Sometimes I hate that inner voice. The inner voice that tells you “Ugh, instead of changing your Facebook picture to have a deep blue, red, and white flag filter could you actually take action to prevent terrorism?” or “can you please stop posting pictures of yourself ‘getting fit and happy?” I’ll be the first to admit I battle this voice all the time. Now, I stand back and think why am I having this reaction? Is it because I promote social justice on social media in a more meaningful way? No, I don’t think that’s it. Do I have a negative reaction to people becoming fit because I am currently balancing Cheetos on my stomach as I type this? OK, that one may be true.
We are born in a world where we feel the need to compete with each other. I’ve met a select few people who don’t seem to have this need, or maybe they can simply hide it better than most. Part of the problem is that people internalize the dominant narrative in order to fit in. An example of this happening is how women will call other women derogatory terms as much as men do. Unfortunately, what ends up getting lost is the message or issue we are trying to fight for.
The simple fact is that slacktivism does promote social agency. Who cares if you disagree with it? If it’s helping people spread awareness of a cause, it’s better than the alternative (balancing Cheetos and doing nothing else). Do I wish people would become more involved and take action? Yes, I do. I wish we all had time in our days to help the less fortunate and work towards a world where people can meet their basic needs with dignity.
For those of you who don’t know what slacktivism is:
“Slacktivism is actions performed via the Internet in support of a political or social cause but regarded as requiring little time or involvement, e.g., signing an online petition or joining a campaign group on a social media website.”
The Wikipedia article has a negative definition of slacktivism that emphasizes how it does nothing at all but make us feel better about ourselves: “It is the act of showing support for a cause but only truly being beneficial to the egos of people participating in this so-called activism.” Woahh, calm down Wikipedia. I don’t speak for the entire population, but I certainly don’t feel like I’ve changed the world by sharing or tweeting a social justice issue. Scott Gilmore argues that slacktivism makes people less likely to donate to a cause because we get instant gratification from a “like” or “share.” In fact, Gilmore goes as far as shaming people who engage in slacktivism while other researchers suggest that people are more likely to donate to a charity after they’ve signed an online petition.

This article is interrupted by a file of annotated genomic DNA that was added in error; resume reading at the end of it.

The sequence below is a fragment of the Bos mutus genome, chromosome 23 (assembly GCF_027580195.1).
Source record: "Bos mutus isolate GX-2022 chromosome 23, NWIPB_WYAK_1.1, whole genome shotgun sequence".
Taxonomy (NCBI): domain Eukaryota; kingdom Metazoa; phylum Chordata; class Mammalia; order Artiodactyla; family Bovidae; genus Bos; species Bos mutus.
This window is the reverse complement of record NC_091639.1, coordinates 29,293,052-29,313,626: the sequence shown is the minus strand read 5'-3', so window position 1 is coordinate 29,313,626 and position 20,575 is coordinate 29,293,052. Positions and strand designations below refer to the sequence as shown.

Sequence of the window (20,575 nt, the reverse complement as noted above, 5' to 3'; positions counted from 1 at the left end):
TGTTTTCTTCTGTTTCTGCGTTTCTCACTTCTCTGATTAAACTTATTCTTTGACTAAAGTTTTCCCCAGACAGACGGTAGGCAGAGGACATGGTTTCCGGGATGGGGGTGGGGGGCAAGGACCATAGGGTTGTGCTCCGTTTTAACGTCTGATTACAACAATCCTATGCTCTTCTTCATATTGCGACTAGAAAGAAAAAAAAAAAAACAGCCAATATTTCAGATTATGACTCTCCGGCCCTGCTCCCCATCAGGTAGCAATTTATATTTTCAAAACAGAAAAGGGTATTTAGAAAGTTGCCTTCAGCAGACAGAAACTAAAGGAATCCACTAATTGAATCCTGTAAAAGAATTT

Well, Mr. Gilmore and other slacktivist critics, here are a few things that slacktivism has helped spread awareness of and/or raise money for:
- ALS Bucket Challenge (raised $115 million in six weeks w/ more searches for A.L.S in 2014 than in the entire previous decade)
- #YesAllWomen – brought awareness to street harassment, and specifically bystander intervention
- #NotYourMascot – addresses the “misappropriation of Indigenous identity, imagery, and culture.
- #IdleNoMore – honouring Indigenous sovereignty and protecting land and water rights.
I’ve even included a few hashtags that are no longer widely used (and some would argue show how slacktivism is not effective). Here is the thing, though: These hashtags or “slacktivism campaigns” have led to some meaningful conversations in my classroom where students want to know why people are “sharing” or “liking” a cause/issue. Social media is especially important because it provides an opportunity or “buy in” to show students how historical issues are still relevant and have implications for today. It makes my social studies heart happy. Awareness is the predecessor to action; so, instead of wasting your time complaining about slacktivism, start having conversations around the issues that matter.
I don’t know about you, but I think we have bigger things to complain about.
- Koskie Out